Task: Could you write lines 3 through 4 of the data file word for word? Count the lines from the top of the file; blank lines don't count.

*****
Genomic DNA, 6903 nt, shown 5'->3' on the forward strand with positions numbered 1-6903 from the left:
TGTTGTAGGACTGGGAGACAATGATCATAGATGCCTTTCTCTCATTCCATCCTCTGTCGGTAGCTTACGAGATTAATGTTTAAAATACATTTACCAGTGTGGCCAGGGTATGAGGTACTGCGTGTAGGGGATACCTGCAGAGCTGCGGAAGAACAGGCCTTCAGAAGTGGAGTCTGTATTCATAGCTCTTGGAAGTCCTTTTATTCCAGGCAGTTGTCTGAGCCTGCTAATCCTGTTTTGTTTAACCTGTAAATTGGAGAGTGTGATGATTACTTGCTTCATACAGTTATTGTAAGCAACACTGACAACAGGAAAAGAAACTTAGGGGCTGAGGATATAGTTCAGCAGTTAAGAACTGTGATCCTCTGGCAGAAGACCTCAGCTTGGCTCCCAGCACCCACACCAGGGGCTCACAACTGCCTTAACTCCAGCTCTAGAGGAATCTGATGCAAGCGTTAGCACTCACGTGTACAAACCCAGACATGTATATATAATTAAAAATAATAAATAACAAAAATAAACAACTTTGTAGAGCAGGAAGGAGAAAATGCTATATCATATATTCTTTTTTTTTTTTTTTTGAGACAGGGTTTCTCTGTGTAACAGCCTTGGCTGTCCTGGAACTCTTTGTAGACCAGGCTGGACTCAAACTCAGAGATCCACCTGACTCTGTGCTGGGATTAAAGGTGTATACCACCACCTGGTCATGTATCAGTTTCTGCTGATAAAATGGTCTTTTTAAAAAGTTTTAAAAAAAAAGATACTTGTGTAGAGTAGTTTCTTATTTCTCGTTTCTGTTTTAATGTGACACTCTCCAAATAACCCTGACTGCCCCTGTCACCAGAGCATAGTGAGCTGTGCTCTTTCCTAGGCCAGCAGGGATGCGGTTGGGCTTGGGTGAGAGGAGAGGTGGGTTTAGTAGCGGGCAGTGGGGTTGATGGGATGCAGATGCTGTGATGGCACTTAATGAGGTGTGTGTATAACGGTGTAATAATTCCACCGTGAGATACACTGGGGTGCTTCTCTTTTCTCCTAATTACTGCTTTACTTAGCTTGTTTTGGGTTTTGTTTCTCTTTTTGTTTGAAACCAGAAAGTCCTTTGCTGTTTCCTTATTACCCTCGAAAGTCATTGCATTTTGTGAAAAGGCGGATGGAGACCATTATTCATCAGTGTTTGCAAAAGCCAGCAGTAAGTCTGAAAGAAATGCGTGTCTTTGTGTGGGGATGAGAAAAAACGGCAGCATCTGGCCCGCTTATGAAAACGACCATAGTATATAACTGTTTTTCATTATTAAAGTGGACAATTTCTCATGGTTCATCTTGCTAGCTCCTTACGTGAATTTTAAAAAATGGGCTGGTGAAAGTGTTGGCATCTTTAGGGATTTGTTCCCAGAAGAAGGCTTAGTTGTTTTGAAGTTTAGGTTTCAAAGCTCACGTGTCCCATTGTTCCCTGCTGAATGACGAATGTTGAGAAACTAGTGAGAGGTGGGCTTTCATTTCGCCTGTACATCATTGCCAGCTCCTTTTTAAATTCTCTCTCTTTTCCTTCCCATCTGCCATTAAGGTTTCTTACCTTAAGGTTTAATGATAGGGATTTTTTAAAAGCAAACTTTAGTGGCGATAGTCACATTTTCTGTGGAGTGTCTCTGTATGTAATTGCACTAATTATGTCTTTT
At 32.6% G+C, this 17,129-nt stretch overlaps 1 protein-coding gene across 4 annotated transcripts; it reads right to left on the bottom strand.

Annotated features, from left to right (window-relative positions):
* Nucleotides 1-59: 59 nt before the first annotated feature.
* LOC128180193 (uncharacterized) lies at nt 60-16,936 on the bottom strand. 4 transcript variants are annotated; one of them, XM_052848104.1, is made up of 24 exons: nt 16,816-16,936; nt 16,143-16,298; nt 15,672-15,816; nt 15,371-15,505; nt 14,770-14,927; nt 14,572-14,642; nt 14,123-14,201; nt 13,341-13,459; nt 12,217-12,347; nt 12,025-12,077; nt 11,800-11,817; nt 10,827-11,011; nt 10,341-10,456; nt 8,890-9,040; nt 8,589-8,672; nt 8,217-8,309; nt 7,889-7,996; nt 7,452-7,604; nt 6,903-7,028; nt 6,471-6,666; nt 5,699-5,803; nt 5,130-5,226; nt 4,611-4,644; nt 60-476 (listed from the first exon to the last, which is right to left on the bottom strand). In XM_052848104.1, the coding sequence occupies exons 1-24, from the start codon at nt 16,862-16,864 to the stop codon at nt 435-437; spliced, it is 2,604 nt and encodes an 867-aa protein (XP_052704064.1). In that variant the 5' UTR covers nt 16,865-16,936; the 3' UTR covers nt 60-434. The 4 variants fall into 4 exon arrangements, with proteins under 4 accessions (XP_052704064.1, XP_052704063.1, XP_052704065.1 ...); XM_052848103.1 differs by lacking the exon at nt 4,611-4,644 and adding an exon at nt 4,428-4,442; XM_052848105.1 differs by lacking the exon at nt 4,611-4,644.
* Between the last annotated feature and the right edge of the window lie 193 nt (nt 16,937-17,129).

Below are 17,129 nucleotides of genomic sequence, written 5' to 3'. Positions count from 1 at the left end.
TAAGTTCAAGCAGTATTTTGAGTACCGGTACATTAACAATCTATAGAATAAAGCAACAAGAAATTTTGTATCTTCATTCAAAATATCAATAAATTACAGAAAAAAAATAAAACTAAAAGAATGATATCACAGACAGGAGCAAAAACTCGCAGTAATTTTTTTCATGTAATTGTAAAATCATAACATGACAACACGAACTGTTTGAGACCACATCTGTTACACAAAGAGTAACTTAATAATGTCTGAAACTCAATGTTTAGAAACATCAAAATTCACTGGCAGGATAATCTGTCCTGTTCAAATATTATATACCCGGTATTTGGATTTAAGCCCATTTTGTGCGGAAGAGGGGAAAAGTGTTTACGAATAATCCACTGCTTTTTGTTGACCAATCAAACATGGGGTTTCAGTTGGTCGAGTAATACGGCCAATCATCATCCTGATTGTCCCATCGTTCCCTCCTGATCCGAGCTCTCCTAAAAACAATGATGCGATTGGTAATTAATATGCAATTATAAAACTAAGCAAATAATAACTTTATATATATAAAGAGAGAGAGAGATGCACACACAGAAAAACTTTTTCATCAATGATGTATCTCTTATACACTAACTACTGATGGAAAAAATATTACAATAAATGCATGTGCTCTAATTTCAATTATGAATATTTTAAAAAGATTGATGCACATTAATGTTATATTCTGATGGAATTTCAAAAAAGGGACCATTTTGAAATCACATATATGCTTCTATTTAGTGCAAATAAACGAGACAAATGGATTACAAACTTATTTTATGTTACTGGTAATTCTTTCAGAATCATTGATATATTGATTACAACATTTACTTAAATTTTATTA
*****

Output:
At 32.6% G+C, this 17,129-nt stretch overlaps 1 protein-coding gene across 4 annotated transcripts; it reads right to left on the bottom strand.

Annotated features, from left to right (window-relative positions):